The United States has one of the highest infant mortality rates in all of the developed world markets.** We are 32 of the top 36 markets in infant mortality. Six out of every thousand children in the U.S. die before their first birthday and one of those six dies of unexplained and unexpected causes.

SIDS is the leading cause of death for infants 1-month- to 1-year-old. This is why we has to launch the First Steps for SIDS campaign. 

How has your professional life merged with your passion to advance SIDS research?

About 2.5 years ago an absolute miracle happened. I was trying to raise awareness and money for the research going on at Seattle Children’s.

My incredible Microsoft data scientist and colleague Juan Lavista Ferres had recently had a new baby, and wanted to help our cause. He went to go meet with Nino Ramirez, Ph.D. and director of the Center for Integrative Brain Research at Seattle Children’s. They married medical research with data science.

They opened up new avenues of research and then Microsoft got 100 percent behind it from our CEO [Satya Nadella] to Kathleen Hogan [executive vice president for human resources and chief people officer]. They’ve donated all kinds of resources and efforts in order to help us moving forward.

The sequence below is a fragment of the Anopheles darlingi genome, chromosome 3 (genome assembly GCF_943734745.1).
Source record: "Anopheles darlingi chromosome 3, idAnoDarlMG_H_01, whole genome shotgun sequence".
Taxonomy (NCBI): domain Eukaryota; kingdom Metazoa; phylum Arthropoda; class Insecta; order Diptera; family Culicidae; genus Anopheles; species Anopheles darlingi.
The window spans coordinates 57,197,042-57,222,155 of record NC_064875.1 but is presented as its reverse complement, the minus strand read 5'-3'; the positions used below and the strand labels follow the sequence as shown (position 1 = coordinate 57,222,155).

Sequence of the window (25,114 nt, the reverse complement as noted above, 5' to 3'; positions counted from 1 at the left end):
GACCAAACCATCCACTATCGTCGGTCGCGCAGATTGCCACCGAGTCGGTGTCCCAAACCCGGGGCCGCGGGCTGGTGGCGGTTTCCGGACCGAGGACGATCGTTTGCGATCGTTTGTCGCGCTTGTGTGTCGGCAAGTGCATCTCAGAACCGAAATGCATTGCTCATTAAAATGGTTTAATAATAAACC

We’ve partnered with the world’s most renowned researchers at Seattle Children’s and now researchers from all over the world have joined our movement on their own dime, from as far away as New Zealand, Norway and the United Kingdom.

So, what's the latest news?

We have already found incredible avenues of correlation that people didn’t understand before. This funding is helping researchers to accelerate and open up new ideas which is leading to the building of the first ever Infant Genome Database that is totally focused on infant mortality in the United States.

We’ve moved 176 children’s tissue samples to Seattle Children’s and we’ve begun the sequencing work with the guidance and support of Microsoft Genomics. Aaron Matthew, my son, is the first child in that database, which for me is incredible.

We didn’t even know that they had his tissue samples but Seattle Children’s was smart enough 15 years ago, when they didn’t yet have sequencing capabilities, to put away samples for science. They came to my wife and me and asked if they could re-identify his tissue for this research. 

Bringing Aaron back to us in this way and being part of this miraculous research movement is everything, and it has all occurred because of Aaron.

*Editor's note: An earlier version of this article listed Microsoft CEO Satya Nadella as the source of the quote. The article has been updated to reflect the accurate person quoted.

**Editor's note: An earlier version of this article stated that the United States has one of the lowest infant mortality rates in all of the developed world markets. The article has been amended to say highest.